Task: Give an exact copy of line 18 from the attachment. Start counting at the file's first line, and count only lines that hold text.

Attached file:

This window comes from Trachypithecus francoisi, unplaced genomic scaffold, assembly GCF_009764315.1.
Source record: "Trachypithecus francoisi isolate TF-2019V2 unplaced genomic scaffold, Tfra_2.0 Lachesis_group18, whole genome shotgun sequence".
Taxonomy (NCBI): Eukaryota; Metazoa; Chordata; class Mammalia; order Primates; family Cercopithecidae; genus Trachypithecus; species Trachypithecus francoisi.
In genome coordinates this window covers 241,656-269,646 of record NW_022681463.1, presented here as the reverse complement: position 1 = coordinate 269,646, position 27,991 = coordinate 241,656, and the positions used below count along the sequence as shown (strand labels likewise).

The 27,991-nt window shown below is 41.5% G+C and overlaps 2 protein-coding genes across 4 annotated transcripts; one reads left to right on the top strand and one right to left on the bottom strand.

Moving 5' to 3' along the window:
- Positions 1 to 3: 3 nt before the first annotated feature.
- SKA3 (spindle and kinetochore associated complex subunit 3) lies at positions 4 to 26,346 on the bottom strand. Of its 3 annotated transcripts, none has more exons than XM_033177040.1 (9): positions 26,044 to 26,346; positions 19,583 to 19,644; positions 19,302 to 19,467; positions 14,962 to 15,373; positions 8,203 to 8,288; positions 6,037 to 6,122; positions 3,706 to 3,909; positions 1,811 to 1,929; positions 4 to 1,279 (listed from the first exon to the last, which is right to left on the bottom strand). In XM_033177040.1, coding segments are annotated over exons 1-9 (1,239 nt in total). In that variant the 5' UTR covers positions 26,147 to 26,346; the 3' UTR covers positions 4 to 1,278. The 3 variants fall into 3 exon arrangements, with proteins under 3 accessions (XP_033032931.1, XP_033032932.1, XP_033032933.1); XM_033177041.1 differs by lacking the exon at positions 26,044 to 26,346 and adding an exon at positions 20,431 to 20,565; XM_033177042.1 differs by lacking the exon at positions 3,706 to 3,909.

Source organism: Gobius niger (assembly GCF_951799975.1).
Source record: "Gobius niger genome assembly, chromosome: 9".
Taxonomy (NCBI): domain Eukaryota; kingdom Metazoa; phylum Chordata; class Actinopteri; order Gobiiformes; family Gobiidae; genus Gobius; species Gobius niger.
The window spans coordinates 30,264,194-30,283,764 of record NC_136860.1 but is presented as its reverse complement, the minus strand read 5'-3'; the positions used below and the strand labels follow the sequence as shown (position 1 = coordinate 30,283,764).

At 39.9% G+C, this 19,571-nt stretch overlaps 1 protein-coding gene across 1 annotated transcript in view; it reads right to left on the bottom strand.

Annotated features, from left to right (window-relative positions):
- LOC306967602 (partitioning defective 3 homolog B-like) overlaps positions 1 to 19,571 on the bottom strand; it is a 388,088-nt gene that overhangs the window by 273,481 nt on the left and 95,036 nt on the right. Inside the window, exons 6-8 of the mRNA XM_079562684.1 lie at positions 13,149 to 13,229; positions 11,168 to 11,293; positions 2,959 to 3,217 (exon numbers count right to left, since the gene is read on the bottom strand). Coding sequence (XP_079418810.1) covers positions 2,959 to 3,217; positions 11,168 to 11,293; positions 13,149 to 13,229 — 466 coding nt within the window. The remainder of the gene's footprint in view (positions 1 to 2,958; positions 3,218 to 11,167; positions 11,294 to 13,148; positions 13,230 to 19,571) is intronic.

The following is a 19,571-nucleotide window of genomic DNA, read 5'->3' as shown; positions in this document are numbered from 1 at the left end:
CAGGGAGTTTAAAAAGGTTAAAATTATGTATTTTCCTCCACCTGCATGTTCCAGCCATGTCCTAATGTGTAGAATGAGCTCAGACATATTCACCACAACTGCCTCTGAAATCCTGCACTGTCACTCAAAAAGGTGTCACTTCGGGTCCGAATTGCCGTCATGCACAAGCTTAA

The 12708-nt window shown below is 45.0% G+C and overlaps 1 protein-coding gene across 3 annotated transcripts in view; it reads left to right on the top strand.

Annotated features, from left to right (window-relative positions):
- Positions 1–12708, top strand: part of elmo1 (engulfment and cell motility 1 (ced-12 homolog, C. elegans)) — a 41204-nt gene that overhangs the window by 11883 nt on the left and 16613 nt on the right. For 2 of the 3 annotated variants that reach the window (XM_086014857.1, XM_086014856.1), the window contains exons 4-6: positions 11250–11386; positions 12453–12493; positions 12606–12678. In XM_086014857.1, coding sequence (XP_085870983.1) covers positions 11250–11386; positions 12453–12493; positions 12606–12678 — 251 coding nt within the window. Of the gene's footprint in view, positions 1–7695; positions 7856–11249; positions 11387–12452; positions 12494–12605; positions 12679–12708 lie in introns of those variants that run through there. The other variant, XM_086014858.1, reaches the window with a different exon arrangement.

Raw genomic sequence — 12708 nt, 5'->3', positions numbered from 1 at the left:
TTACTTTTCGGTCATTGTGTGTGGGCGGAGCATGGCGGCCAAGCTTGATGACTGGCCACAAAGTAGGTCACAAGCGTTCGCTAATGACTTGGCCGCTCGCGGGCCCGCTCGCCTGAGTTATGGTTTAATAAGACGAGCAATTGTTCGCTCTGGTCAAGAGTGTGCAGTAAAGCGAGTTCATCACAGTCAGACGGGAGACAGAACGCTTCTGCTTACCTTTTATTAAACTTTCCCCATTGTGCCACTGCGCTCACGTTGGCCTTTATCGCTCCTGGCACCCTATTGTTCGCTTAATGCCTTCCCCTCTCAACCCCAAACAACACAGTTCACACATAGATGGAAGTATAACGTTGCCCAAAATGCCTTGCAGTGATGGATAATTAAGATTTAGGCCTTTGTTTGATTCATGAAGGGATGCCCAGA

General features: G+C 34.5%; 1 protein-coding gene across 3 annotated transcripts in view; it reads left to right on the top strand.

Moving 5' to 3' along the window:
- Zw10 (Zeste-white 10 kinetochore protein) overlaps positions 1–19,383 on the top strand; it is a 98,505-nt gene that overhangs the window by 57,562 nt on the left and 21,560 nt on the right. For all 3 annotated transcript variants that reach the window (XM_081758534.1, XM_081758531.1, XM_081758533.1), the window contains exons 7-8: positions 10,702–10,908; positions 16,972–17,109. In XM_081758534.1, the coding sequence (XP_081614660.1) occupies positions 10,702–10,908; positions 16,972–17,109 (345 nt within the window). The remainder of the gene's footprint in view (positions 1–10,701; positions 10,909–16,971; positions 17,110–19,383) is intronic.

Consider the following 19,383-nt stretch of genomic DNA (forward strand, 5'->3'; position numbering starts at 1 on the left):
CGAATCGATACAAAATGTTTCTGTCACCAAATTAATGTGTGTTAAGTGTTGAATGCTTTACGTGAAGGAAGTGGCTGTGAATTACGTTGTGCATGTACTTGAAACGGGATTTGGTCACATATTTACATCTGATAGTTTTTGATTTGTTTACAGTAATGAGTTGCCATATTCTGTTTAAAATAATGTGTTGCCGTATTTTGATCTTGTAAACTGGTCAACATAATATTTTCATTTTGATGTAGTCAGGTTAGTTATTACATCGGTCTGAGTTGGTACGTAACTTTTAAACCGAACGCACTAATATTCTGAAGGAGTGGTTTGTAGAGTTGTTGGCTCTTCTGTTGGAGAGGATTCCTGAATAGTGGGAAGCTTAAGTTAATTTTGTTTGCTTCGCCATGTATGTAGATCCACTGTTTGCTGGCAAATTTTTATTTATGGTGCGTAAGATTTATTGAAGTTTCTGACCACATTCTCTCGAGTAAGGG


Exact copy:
The 12708-nt window shown below is 45.0% G+C and overlaps 1 protein-coding gene across 3 annotated transcripts in view; it reads left to right on the top strand.